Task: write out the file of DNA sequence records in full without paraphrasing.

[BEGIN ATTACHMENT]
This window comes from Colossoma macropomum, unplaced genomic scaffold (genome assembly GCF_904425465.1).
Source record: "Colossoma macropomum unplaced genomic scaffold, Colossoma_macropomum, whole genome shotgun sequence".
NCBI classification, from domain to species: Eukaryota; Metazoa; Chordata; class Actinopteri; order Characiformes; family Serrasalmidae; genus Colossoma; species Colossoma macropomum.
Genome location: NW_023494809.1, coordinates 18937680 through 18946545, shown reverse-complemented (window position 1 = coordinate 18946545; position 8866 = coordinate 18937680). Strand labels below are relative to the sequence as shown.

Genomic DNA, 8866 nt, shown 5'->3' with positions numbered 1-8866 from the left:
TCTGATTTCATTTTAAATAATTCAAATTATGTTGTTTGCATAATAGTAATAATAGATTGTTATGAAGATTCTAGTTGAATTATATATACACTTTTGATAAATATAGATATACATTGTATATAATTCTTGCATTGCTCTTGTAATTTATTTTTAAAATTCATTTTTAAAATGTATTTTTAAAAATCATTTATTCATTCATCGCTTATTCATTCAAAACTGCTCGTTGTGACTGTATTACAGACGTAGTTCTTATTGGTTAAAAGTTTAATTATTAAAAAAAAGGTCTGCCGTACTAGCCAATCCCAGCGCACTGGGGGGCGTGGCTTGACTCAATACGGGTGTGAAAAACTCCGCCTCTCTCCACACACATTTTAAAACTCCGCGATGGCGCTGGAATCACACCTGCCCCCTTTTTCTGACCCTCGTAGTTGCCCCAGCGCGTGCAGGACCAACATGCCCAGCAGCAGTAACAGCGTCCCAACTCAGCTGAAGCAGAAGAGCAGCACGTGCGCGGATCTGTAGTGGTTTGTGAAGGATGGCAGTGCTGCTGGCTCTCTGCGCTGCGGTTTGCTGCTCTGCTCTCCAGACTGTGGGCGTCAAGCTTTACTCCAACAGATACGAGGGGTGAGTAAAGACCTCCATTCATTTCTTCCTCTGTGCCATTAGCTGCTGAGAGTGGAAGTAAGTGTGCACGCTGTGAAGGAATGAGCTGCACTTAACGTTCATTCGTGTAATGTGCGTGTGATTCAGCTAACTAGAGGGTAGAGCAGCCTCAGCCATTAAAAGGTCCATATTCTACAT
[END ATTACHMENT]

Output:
This window comes from Colossoma macropomum, unplaced genomic scaffold (genome assembly GCF_904425465.1).
Source record: "Colossoma macropomum unplaced genomic scaffold, Colossoma_macropomum, whole genome shotgun sequence".
NCBI classification, from domain to species: Eukaryota; Metazoa; Chordata; class Actinopteri; order Characiformes; family Serrasalmidae; genus Colossoma; species Colossoma macropomum.
Genome location: NW_023494809.1, coordinates 18937680 through 18946545, shown reverse-complemented (window position 1 = coordinate 18946545; position 8866 = coordinate 18937680). Strand labels below are relative to the sequence as shown.

Genomic DNA, 8866 nt, shown 5'->3' with positions numbered 1-8866 from the left:
TCTGATTTCATTTTAAATAATTCAAATTATGTTGTTTGCATAATAGTAATAATAGATTGTTATGAAGATTCTAGTTGAATTATATATACACTTTTGATAAATATAGATATACATTGTATATAATTCTTGCATTGCTCTTGTAATTTATTTTTAAAATTCATTTTTAAAATGTATTTTTAAAAATCATTTATTCATTCATCGCTTATTCATTCAAAACTGCTCGTTGTGACTGTATTACAGACGTAGTTCTTATTGGTTAAAAGTTTAATTATTAAAAAAAAGGTCTGCCGTACTAGCCAATCCCAGCGCACTGGGGGGCGTGGCTTGACTCAATACGGGTGTGAAAAACTCCGCCTCTCTCCACACACATTTTAAAACTCCGCGATGGCGCTGGAATCACACCTGCCCCCTTTTTCTGACCCTCGTAGTTGCCCCAGCGCGTGCAGGACCAACATGCCCAGCAGCAGTAACAGCGTCCCAACTCAGCTGAAGCAGAAGAGCAGCACGTGCGCGGATCTGTAGTGGTTTGTGAAGGATGGCAGTGCTGCTGGCTCTCTGCGCTGCGGTTTGCTGCTCTGCTCTCCAGACTGTGGGCGTCAAGCTTTACTCCAACAGATACGAGGGGTGAGTAAAGACCTCCATTCATTTCTTCCTCTGTGCCATTAGCTGCTGAGAGTGGAAGTAAGTGTGCACGCTGTGAAGGAATGAGCTGCACTTAACGTTCATTCGTGTAATGTGCGTGTGATTCAGCTAACTAGAGGGTAGAGCAGCCTCAGCCATTAAAAGGTCCATATTCTACAT